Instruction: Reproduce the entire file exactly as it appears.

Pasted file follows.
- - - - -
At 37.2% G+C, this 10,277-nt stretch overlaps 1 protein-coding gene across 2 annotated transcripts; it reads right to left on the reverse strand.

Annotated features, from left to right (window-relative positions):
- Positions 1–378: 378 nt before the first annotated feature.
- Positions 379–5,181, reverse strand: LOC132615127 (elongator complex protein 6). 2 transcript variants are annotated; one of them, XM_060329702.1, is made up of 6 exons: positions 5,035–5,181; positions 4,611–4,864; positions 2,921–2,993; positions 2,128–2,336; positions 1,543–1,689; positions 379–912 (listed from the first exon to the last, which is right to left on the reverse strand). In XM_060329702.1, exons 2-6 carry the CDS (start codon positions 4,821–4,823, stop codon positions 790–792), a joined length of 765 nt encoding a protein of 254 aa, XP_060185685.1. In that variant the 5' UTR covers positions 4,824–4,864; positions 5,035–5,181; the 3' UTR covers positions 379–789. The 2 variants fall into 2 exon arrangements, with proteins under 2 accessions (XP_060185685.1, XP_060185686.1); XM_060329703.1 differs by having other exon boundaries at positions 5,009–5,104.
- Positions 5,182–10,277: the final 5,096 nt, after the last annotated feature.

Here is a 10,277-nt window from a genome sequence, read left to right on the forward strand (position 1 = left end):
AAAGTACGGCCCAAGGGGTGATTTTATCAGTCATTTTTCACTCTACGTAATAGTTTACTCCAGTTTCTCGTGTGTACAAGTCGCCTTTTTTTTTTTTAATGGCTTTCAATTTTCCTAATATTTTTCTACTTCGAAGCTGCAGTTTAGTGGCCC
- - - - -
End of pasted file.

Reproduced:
At 37.2% G+C, this 10,277-nt stretch overlaps 1 protein-coding gene across 2 annotated transcripts; it reads right to left on the reverse strand.

Annotated features, from left to right (window-relative positions):
- Positions 1–378: 378 nt before the first annotated feature.
- Positions 379–5,181, reverse strand: LOC132615127 (elongator complex protein 6). 2 transcript variants are annotated; one of them, XM_060329702.1, is made up of 6 exons: positions 5,035–5,181; positions 4,611–4,864; positions 2,921–2,993; positions 2,128–2,336; positions 1,543–1,689; positions 379–912 (listed from the first exon to the last, which is right to left on the reverse strand). In XM_060329702.1, exons 2-6 carry the CDS (start codon positions 4,821–4,823, stop codon positions 790–792), a joined length of 765 nt encoding a protein of 254 aa, XP_060185685.1. In that variant the 5' UTR covers positions 4,824–4,864; positions 5,035–5,181; the 3' UTR covers positions 379–789. The 2 variants fall into 2 exon arrangements, with proteins under 2 accessions (XP_060185685.1, XP_060185686.1); XM_060329703.1 differs by having other exon boundaries at positions 5,009–5,104.
- Positions 5,182–10,277: the final 5,096 nt, after the last annotated feature.

Here is a 10,277-nt window from a genome sequence, read left to right on the forward strand (position 1 = left end):
AAAGTACGGCCCAAGGGGTGATTTTATCAGTCATTTTTCACTCTACGTAATAGTTTACTCCAGTTTCTCGTGTGTACAAGTCGCCTTTTTTTTTTTTAATGGCTTTCAATTTTCCTAATATTTTTCTACTTCGAAGCTGCAGTTTAGTGGCCC